Cheney Free Press -



Less paperwork - quicker responses

Cheney’s proposed work order system could lead to more efficient use of resources and quicker service response times


The written work order may become a thing of the past if the Cheney City Council approves a new software system proposed by the city’s Public Works Department.

Maintenance Edge is a software package that, combined with the purchase of Apple iPads, will allow virtually instant response to problems encountered by residents and city personnel in the field, as well as the ability to create more detailed reports for future analysis. Public Works Director Todd Ableman said the system lines up perfectly with work the city has been doing the past 6-7 years to find and record the location of every piece of equipment it has — every valve, water main, meter, hydrant, manhole and even sign.

“We have 1,900 signs,” Ableman said. “I didn’t know that until I did this.”

The “this” he is referring to is the city’s work beginning in 2008-2009 to physically log into its system the location of its equipment using GPS — Global Positioning System. Now that the work is done, Ableman and any of his employees can pull up a map of the city and see the exact location of every piece of equipment.

But the question arose on what to do with all this information? Ableman said there was software available when they started the project that would have provided the information management they are now looking at getting with Maintenance Edge — but for a hefty price tag.

The total cost of the Maintenance Edge system, including 15 iPads and supporting equipment, is $19,092.50, with the software running an annual fee of $4,020. Other software packages require the user to buy individual “seats,” essentially authorization for specific individuals to access it, making it more expensive.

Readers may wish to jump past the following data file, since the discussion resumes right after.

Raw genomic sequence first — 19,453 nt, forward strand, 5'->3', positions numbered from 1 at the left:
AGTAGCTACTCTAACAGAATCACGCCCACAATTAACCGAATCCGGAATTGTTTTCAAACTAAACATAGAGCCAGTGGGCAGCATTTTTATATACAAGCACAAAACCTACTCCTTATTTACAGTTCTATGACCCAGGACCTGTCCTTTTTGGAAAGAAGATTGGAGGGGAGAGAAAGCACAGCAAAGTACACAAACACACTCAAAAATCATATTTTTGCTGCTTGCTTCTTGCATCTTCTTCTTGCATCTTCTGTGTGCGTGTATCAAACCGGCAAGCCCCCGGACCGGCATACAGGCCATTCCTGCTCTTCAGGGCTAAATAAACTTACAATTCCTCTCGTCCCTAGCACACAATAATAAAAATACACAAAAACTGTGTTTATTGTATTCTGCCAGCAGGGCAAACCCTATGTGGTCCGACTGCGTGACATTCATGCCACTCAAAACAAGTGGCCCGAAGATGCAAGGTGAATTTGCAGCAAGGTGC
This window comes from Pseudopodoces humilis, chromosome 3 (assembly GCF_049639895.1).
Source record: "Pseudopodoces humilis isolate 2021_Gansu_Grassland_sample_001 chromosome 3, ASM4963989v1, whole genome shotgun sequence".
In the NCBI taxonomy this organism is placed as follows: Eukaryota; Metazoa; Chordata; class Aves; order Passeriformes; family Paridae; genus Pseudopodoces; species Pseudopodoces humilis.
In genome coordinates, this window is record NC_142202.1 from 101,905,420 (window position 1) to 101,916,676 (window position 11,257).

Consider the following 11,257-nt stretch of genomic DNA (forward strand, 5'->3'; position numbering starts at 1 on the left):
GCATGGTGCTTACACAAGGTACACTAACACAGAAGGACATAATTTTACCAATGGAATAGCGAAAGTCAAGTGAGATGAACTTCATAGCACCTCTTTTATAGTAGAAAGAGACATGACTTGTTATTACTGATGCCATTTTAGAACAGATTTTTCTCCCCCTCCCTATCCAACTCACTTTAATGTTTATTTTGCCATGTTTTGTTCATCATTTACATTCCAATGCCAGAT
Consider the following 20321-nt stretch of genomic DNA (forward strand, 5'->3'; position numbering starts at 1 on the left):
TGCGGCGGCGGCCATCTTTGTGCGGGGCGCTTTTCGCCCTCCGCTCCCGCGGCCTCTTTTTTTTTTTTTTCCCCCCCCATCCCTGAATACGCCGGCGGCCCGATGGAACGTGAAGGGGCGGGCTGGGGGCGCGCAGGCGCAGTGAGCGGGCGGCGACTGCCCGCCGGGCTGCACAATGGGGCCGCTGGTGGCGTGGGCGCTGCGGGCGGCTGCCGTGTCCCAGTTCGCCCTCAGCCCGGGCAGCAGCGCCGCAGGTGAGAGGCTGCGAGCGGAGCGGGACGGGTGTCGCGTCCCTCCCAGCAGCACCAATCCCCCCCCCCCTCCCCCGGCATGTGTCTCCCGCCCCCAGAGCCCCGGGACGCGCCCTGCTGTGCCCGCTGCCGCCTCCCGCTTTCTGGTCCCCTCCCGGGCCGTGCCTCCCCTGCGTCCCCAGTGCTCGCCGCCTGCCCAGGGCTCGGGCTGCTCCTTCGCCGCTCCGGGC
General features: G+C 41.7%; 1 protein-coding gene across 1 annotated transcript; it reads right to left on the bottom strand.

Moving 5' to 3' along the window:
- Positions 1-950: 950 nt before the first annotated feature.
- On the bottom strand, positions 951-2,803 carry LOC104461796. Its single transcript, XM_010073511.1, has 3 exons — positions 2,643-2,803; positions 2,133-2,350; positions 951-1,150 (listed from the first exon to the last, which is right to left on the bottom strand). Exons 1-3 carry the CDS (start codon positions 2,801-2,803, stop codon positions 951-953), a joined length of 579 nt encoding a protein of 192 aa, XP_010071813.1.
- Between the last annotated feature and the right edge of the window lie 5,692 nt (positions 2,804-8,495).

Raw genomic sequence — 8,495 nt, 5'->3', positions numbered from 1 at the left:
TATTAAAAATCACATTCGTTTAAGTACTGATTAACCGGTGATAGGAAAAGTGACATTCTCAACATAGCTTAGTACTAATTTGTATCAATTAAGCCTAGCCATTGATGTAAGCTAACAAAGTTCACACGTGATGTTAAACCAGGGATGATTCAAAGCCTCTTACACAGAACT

By contrast any city employee can access Maintenance Edge. For instance, if a resident notices a stop sign knocked down, they could make a call to the city where the employee receiving the call would enter it into the system and send it to the field essentially via email.

That would generate a work order to the field crew, who could access via their iPad all the information about the problem and its location. No need to return to the shop to get a work order, no need to transfer the original call to the right department or leave a message with someone.

Ableman said the reverse can also happen, with employees finding problems logging them into the system as they see and repair the issue.

Since the information is already entered into the city’s data system, Ableman and others would be able to call up reports that might show ongoing problems, such as areas where signs are always being knocked down, or a water main that is frequently leaking. That information could be passed along to the proper department, such as the Police Department in the sign example, or utilized in ordering new equipment.

“Actually I don’t know why he’s (Ableman) calling it a work order system.” Mayor Tom Trulove said. “It seems to me it’s a management tracking tool.”

The system will also allow the city to track how efficiently work is getting done, providing for better allocation of resources.

“Do we need two guys on that truck or one?” Trulove asked. “Not only should this save time, but also improve the quality of service.”

Originally the proposal was to go before the council at its May 13 meeting. The potential lack of a quorum, which didn’t materialize although two members were absent and one showed up feeling ill, and need to quickly approve funding for the North Sixth Street Preservation project and pay bills led Trulove to postpone this and several other items.

Besides improved service, Ableman thinks the new system will also eventually save the city money by reducing the drive time for employees and keeping them in the field longer.

“When we drive to a certain location 2-3 times a day, those miles start adding up,” he said. “These trucks don’t get the greatest of gas miles.”

The Maintenance Edge system is scheduled to be on the council’s May 27 meeting agenda.

John McCallum can be reached at


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